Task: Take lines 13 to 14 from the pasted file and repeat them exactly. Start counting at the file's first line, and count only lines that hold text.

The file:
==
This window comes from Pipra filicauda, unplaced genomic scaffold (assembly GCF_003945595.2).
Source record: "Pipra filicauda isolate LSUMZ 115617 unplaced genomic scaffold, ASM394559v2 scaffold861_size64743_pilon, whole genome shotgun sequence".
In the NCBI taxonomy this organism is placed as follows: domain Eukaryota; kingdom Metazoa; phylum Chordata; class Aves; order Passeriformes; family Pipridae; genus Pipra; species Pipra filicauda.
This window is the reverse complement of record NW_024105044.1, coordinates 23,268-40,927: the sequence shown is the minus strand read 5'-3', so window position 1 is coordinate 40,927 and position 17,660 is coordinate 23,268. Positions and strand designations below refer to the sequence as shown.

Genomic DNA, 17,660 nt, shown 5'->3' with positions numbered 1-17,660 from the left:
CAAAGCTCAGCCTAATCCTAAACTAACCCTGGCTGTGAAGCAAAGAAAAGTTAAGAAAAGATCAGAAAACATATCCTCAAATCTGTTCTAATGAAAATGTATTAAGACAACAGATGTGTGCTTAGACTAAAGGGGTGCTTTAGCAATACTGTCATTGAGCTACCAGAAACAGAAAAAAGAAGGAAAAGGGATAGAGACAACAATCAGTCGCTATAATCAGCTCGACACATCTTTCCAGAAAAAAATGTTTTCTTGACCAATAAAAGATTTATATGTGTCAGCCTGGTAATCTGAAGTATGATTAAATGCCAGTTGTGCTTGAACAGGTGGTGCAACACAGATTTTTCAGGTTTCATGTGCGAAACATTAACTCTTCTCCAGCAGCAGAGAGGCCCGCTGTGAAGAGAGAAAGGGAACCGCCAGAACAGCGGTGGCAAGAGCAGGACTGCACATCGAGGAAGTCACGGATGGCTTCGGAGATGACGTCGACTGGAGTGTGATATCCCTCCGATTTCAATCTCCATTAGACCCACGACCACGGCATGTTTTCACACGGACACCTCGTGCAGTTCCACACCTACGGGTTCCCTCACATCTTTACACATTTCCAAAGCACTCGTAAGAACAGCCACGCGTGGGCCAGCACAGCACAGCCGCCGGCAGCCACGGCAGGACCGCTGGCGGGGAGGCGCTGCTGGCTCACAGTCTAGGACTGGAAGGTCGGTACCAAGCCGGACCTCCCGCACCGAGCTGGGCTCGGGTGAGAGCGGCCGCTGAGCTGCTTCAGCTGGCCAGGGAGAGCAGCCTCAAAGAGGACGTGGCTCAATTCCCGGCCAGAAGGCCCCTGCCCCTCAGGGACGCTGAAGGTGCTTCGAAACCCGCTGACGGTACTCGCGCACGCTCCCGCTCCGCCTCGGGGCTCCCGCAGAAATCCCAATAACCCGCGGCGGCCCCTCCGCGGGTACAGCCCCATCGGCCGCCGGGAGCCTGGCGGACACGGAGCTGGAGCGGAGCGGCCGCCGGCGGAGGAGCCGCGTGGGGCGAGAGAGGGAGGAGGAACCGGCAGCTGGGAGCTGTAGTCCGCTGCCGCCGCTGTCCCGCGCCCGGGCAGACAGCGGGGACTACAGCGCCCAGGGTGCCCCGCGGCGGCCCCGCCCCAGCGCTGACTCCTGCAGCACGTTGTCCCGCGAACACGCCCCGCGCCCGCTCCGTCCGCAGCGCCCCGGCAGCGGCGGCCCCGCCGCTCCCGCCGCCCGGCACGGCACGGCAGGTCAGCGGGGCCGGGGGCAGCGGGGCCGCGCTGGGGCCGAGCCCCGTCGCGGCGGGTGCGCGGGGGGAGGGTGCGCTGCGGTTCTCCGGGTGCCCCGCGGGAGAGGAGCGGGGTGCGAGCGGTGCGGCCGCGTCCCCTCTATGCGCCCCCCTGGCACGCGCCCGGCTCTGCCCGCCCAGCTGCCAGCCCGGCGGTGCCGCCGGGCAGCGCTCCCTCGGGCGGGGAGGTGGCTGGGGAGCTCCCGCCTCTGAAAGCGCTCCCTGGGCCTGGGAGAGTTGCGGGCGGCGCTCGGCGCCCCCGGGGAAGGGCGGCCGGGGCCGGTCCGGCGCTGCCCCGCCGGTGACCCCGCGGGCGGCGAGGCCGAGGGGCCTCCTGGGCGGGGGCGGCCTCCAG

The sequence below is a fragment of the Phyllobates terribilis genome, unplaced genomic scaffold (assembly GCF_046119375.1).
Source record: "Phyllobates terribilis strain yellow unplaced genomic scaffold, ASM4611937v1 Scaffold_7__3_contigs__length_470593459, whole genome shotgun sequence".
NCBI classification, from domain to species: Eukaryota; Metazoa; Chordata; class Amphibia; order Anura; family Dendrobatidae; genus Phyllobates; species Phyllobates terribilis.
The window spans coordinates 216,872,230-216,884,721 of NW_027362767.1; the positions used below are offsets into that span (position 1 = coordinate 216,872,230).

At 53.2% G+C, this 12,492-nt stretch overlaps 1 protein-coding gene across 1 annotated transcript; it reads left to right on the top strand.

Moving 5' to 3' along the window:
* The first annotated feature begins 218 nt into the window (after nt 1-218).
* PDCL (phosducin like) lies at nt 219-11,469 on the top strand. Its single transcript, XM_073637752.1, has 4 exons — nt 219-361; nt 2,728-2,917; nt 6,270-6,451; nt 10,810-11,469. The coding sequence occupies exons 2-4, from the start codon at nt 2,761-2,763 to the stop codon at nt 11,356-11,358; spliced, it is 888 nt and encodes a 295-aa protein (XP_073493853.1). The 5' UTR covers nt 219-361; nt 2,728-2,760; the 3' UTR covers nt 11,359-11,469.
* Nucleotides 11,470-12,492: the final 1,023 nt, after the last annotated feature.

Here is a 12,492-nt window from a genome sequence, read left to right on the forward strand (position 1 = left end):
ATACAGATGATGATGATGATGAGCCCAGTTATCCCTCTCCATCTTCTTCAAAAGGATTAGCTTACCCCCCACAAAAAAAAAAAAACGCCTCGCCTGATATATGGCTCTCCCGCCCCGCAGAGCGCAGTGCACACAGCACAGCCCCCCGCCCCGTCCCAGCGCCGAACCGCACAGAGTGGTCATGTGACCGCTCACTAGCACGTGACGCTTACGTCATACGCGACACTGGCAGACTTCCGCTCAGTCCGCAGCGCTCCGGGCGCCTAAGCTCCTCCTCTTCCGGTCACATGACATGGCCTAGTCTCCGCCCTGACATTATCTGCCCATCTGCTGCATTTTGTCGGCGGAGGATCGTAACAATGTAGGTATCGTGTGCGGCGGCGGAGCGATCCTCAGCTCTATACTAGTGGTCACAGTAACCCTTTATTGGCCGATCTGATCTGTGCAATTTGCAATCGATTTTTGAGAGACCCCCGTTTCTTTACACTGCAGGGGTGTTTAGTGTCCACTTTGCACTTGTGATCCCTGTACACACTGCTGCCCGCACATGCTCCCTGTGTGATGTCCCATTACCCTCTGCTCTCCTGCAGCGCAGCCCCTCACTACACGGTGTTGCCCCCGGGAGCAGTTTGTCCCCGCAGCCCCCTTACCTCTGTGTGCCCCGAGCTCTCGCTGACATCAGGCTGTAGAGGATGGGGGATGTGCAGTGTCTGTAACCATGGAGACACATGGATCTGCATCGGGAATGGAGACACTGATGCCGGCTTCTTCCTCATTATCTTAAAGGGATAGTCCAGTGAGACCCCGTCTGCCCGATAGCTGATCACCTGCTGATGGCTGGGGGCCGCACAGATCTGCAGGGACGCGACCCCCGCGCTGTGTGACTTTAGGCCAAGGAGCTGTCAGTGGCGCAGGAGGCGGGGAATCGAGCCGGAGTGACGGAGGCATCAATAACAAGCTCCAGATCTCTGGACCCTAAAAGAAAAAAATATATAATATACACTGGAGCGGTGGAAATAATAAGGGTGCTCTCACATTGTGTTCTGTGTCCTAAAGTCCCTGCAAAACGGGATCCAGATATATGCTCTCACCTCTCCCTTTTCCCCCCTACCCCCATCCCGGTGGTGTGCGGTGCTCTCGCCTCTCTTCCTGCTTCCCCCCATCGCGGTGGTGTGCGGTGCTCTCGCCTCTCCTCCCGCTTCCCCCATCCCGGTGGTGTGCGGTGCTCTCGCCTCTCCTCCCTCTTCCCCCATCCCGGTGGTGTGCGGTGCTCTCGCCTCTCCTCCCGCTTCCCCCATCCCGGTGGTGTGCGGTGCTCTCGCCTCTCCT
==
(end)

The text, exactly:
* The first annotated feature begins 218 nt into the window (after nt 1-218).
* PDCL (phosducin like) lies at nt 219-11,469 on the top strand. Its single transcript, XM_073637752.1, has 4 exons — nt 219-361; nt 2,728-2,917; nt 6,270-6,451; nt 10,810-11,469. The coding sequence occupies exons 2-4, from the start codon at nt 2,761-2,763 to the stop codon at nt 11,356-11,358; spliced, it is 888 nt and encodes a 295-aa protein (XP_073493853.1). The 5' UTR covers nt 219-361; nt 2,728-2,760; the 3' UTR covers nt 11,359-11,469.